(Photo courtesy of the City and Borough of Juneau)

(Photo courtesy of the City and Borough of Juneau)

My Turn: Open letter to restore public trust — the Wells Fargo dilemma

Dear Sen. Kiehl, Rep. Hannan, CBJ Assembly members, city manager, city clerk and mayor:

It is amazing to me that the CBJ acts with impunity to deny they circumvented the property mil rate cap to skyrocket assessed values in previous years and now have the audacity to propose raising the mil rate along with assessed property value again.

It’s a small detail, but rather than focus on how much they want to get, may I suggest the buildings are a year older and depreciation and obsolescence should be part of the equation along with one other small detail:

The KeyBank building was sold for $1,250,000 and assessed for $2,500,000 for decades.

Juneau assessor has a problem: The Wells Fargo building is for sale at $1.8m and assessed at $3m. An investor will pay less than $1.8m for this property. Will the assessor label this market sale an outlier like he did with the Behrends Bank building market sale? Will assessed value be market value at $1.8m per AS 29.45.110? Will an investor be less likely to invest because the property taxes will exceed the full and true value? Is Juneau less affordable? Will an investor ask what is the funny business going on with property taxes and be less likely to invest here. Finally, will the assessor continue the charade that the mass appraisal scheme supports a value 50% higher than market value?

State Assessor Joseph Caissie says, “let’s say the assessor is crazy,” and sets full and true value “you know, 200% of market value,” well “they have this huge tax base that‘s way out of whack” and it is the job of “the Assembly to set the mill rate lower.” Well, the huge tax base that is out of whack is used as collateral for CBJ bonds and 200% of market value is not “full and true value,” and essentially destroys affordability in Juneau in the mask of uniformity.

The CBJ is a runaway train.

CBJ’s duty is to follow AS 29.45.110 and set assessed value at true and full value, not a uniformly high assessed value tethered to budget dreams. The IAAO states, “In an appeal, a complete defense does take on some elements of a single-property appraisal. Computer-assisted mass appraisal for all its strengths tends to retreat into the background during a protest. A protest, by nature of its focus on an individual property, often requires the skill of individual property appraisal.”

The assessor used an “Automated Valuation Model” (AVM) which is a software program dependent on the credibility of the data modeler. Michael Dahle’s work was not credible because he used building costs of $100-$200 per square foot to lower the cost of new building instead of actual building costs from $450 to $700 per square foot; his models lack scale, he curated sales, and he refused to use property owner’s income and expenses even when part of the record. The replacement cost new/sales ratio approach is an accepted practice by the IAAO who cautions it is misused when bad data is inputted. It can also be discriminatory when valuing older properties. Appraiser Charles Horan has cautioned bad data in, bad data out. Review the model and use actual Juneau building costs, and you will find as our MAI appraiser did that the replacement cost new technique does not work because it results in wildly high property values that are untenable to use.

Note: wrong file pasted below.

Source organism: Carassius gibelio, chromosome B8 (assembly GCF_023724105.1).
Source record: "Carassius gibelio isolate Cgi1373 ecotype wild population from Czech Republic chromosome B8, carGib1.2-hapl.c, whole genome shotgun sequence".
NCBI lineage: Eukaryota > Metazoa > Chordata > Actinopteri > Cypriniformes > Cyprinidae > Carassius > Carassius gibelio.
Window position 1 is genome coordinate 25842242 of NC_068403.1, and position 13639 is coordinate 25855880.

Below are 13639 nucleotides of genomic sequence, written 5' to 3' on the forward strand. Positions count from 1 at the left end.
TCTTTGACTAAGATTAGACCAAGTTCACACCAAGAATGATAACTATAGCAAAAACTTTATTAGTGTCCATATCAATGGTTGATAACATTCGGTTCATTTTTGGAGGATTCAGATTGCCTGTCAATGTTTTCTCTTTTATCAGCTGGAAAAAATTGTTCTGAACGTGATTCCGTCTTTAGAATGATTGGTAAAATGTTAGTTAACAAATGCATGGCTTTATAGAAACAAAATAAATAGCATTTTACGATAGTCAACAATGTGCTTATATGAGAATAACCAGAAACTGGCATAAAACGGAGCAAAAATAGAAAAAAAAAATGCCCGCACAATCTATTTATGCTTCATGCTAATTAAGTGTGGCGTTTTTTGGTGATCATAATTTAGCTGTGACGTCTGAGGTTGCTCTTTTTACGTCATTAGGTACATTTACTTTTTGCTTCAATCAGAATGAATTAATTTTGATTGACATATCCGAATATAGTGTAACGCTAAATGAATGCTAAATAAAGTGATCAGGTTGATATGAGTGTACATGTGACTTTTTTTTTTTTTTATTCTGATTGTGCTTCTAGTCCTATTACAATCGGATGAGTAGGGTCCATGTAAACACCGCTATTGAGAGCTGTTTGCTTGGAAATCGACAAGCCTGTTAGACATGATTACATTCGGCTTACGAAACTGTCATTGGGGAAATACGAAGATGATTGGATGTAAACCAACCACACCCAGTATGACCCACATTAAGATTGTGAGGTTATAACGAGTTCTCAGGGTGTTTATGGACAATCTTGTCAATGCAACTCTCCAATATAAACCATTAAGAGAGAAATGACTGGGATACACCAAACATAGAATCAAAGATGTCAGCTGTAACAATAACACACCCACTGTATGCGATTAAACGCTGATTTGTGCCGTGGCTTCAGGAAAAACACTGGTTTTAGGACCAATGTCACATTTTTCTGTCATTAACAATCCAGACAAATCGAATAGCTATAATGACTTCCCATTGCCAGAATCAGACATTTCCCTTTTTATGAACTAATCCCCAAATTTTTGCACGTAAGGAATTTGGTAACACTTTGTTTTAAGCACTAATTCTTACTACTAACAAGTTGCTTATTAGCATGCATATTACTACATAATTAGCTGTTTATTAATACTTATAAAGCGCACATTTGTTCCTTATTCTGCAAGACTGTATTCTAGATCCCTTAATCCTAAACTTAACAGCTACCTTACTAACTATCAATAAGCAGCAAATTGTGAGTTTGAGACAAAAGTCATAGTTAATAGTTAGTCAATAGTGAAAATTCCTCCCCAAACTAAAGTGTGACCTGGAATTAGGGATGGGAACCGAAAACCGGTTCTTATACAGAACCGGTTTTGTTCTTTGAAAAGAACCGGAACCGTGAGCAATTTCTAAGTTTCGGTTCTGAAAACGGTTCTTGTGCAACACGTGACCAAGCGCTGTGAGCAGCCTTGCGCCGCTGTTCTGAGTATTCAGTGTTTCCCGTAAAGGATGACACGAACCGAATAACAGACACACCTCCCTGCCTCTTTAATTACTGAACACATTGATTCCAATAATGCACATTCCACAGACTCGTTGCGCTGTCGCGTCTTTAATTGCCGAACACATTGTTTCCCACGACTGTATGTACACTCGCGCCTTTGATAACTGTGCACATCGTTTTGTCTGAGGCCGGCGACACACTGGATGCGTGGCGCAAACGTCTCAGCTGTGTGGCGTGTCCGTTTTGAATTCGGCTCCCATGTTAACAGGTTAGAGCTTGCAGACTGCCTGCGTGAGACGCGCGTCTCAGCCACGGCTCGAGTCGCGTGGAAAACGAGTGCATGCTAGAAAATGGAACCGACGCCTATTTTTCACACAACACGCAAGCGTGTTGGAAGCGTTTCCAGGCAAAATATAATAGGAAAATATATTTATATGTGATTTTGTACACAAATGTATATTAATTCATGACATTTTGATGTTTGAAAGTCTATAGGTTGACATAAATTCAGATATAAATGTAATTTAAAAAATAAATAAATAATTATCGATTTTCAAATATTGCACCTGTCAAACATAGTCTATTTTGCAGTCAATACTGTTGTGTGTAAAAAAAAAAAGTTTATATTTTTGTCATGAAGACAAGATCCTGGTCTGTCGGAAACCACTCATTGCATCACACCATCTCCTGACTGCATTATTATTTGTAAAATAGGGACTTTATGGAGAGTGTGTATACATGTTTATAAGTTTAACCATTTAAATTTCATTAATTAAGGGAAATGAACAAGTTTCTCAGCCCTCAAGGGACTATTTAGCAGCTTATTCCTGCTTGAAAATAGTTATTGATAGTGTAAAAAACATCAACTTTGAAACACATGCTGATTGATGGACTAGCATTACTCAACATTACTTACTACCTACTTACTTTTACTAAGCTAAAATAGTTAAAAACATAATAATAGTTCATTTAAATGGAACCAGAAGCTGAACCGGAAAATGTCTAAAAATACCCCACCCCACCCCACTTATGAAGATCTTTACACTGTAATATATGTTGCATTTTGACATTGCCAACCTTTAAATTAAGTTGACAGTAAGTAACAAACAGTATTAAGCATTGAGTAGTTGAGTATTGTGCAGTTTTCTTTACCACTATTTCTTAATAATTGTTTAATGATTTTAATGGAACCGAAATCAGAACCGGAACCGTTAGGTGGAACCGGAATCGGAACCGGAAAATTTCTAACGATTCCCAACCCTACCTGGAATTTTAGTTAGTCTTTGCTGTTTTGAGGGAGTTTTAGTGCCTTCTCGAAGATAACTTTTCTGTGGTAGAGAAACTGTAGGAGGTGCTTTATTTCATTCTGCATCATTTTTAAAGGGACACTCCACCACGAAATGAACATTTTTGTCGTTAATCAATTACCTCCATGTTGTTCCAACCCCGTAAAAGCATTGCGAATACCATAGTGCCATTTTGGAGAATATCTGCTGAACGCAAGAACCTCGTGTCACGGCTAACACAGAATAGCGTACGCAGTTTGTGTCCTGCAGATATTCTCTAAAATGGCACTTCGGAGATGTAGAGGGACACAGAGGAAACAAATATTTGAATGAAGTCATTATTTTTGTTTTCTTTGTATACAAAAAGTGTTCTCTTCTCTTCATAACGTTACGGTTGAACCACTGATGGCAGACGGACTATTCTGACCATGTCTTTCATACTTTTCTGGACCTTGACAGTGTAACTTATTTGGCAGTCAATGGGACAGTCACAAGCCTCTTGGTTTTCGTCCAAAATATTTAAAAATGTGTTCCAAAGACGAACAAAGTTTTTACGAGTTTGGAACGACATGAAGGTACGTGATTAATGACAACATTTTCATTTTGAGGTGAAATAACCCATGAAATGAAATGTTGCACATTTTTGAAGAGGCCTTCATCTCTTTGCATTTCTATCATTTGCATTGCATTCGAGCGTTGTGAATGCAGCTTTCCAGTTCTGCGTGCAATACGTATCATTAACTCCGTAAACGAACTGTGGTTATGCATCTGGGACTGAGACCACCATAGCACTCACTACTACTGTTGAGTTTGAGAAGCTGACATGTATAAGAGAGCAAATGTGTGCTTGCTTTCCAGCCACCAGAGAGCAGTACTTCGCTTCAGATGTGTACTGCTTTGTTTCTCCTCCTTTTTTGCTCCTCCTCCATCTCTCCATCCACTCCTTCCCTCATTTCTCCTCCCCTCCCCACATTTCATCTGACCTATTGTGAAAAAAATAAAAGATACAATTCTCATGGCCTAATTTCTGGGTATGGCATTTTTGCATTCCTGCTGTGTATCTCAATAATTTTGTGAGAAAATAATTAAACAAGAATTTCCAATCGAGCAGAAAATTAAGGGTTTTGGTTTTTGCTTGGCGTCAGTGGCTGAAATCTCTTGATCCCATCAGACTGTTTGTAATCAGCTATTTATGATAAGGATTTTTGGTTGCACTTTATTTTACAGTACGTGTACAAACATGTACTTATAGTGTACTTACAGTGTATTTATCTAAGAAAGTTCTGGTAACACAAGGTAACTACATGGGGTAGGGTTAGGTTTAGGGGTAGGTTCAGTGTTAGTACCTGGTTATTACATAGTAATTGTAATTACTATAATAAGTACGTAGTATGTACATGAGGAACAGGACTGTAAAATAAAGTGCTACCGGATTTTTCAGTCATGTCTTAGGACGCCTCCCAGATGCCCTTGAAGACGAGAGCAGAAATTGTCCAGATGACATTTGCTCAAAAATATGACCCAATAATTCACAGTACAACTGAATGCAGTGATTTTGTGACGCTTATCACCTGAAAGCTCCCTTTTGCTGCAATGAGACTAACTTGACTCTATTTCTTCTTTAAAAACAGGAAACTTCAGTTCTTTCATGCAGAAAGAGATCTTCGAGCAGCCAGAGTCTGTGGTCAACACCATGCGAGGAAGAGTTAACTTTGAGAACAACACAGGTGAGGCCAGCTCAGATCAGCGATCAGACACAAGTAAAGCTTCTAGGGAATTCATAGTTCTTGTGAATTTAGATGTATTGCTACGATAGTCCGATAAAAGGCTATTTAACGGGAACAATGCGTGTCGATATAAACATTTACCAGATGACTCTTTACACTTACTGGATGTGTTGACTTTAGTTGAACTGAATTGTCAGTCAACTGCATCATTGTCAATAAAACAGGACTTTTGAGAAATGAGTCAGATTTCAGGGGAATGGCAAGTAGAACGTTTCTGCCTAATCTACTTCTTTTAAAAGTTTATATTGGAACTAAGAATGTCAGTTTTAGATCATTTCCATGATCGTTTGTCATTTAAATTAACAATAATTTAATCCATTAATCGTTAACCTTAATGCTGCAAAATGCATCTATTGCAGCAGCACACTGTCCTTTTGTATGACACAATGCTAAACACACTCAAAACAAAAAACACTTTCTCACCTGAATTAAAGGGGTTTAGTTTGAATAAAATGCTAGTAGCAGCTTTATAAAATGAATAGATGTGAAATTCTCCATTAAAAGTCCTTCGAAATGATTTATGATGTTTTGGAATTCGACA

On appeal, the mass appraisal system fades into the background.

The three standard methods of appraisal are to be used: the sales comparison approach, the income approach and the cost approach.

I sincerely hope the CBJ stops the ongoing “money grab,” and opens a transparent debate to set property value at full and true value rather than “uniformly” high property values.

With the flush CBJ coffers they must return the ill-gotten gains of the property tax scheme to citizens through a supplemental notice or decline in value process.

Let me repeat the public believes the CBJ went to any lengths to collect property taxes from over-assessed properties.

Let the healing began, admit your past mistakes so this wrongdoing doesn’t haunt you further.

• Greg Adler is a principal in the Goldstein Improvement Co. His family has owned property and conducted business in Juneau since the 1880s. Adler and his family also own a home on Pioneer Avenue in West Juneau.

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